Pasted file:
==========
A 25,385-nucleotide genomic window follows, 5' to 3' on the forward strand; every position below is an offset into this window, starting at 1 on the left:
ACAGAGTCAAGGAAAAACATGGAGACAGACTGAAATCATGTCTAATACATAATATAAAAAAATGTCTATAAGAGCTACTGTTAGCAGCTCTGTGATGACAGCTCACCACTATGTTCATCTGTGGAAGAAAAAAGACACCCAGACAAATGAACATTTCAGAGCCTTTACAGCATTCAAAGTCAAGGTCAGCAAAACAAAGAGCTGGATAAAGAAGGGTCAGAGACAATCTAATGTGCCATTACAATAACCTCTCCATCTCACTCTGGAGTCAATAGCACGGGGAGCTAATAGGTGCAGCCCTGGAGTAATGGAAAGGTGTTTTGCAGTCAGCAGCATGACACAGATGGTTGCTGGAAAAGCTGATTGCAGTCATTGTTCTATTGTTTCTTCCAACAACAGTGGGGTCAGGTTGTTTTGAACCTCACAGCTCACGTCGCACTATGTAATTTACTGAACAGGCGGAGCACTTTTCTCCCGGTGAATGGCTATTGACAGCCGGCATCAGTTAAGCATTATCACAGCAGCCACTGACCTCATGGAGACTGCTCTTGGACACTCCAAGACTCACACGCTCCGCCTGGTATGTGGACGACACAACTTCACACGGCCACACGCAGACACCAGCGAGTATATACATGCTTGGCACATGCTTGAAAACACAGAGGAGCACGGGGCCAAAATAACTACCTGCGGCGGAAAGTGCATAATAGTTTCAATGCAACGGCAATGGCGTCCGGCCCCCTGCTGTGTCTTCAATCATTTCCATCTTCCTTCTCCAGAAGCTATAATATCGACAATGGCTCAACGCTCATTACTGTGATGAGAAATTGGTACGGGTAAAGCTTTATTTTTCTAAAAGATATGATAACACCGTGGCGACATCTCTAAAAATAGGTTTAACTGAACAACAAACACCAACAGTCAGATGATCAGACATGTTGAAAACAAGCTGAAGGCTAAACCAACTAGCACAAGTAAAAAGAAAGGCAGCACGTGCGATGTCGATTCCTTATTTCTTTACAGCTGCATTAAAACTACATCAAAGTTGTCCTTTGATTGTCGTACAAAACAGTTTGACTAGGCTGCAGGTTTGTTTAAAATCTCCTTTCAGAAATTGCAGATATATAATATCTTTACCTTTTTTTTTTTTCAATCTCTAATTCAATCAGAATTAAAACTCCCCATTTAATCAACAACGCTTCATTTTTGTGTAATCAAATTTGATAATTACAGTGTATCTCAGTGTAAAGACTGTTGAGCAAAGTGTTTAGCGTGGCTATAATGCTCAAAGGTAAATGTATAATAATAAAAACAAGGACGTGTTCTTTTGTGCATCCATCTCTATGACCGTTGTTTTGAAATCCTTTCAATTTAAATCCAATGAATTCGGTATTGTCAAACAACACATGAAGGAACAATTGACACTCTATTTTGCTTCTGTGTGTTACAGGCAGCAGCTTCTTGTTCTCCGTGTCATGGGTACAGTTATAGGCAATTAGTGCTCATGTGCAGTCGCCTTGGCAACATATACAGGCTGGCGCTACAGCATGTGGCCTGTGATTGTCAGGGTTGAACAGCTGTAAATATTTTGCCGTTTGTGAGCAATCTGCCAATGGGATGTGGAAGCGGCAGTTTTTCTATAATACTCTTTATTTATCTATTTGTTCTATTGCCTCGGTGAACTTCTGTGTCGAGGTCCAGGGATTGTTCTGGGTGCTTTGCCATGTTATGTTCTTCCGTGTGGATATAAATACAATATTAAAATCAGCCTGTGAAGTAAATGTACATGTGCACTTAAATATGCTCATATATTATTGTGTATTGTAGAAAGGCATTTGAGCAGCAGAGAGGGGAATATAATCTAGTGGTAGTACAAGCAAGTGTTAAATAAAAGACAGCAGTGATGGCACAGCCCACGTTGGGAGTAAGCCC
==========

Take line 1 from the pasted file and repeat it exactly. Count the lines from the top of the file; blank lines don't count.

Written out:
A 25,385-nucleotide genomic window follows, 5' to 3' on the forward strand; every position below is an offset into this window, starting at 1 on the left: